Running on air
A car that runs on air may be traveling American roads by 2011. That’s when Zero Pollution Motors says it plans to roll out 8,000 compressed air-powered vehicles (CAVs) in the country, after introducing them here by 2010. The cars are to be sold at an estimated $20,000.
The car under development doesn’t go very fast—maxing out at 35 mph and traveling about 60 miles on a tank of compressed air. A small motor can supplement the compressed air with diesel, gasoline, salad oil or ethanol for driving on the highway, according to Kiplinger.com. The CAVS are also all-glue constructed, which has raised eyebrows as to how they’ll pass U.S. required crash tests, though its makers say they’re confident they’ll pass.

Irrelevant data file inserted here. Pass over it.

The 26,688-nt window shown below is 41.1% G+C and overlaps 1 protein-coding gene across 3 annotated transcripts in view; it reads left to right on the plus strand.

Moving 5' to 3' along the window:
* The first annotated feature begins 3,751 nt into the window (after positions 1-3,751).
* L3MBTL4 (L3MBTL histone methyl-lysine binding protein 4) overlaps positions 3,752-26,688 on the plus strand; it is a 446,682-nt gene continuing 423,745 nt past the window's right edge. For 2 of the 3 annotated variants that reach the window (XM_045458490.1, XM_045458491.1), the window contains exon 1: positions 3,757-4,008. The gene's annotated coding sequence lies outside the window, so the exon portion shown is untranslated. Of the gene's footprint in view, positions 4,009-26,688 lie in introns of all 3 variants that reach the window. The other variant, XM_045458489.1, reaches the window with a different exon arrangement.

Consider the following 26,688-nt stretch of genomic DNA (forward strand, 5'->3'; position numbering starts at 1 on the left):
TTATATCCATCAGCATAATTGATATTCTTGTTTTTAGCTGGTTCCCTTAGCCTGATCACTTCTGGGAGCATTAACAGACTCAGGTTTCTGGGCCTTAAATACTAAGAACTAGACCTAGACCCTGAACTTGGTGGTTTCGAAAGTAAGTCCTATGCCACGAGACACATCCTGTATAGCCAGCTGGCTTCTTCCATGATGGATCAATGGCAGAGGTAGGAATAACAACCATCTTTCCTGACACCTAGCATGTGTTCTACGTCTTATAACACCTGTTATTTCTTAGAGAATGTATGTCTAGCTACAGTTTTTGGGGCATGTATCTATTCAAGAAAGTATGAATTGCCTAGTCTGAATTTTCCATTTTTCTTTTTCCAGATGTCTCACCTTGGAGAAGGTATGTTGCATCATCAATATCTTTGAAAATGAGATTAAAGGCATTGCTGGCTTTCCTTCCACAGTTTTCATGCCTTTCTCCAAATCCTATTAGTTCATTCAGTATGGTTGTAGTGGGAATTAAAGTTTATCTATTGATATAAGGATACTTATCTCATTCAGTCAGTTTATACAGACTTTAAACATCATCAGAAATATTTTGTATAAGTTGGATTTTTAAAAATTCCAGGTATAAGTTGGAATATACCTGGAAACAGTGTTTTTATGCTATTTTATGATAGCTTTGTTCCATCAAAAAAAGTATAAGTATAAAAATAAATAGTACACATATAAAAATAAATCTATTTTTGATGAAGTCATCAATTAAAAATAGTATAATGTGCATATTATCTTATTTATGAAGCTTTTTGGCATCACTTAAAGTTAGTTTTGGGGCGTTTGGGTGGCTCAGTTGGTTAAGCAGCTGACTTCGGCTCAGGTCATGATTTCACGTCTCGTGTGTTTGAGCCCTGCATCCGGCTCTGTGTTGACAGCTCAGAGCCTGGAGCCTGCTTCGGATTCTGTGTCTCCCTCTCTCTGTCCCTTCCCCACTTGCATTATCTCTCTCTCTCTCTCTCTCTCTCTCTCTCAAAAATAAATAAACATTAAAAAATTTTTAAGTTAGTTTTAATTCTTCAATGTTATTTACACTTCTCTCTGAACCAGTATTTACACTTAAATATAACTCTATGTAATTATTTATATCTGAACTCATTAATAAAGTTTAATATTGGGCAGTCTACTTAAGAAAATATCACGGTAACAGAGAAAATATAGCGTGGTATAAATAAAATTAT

CAV technology was developed by MDI, a German and French company planning to introduce the cars there in 2009 and have already sold the rights for India’s biggest automaker, Tata, to turn the Nano car—the world’s cheapest at about $2,000—into a compressed air vehicle.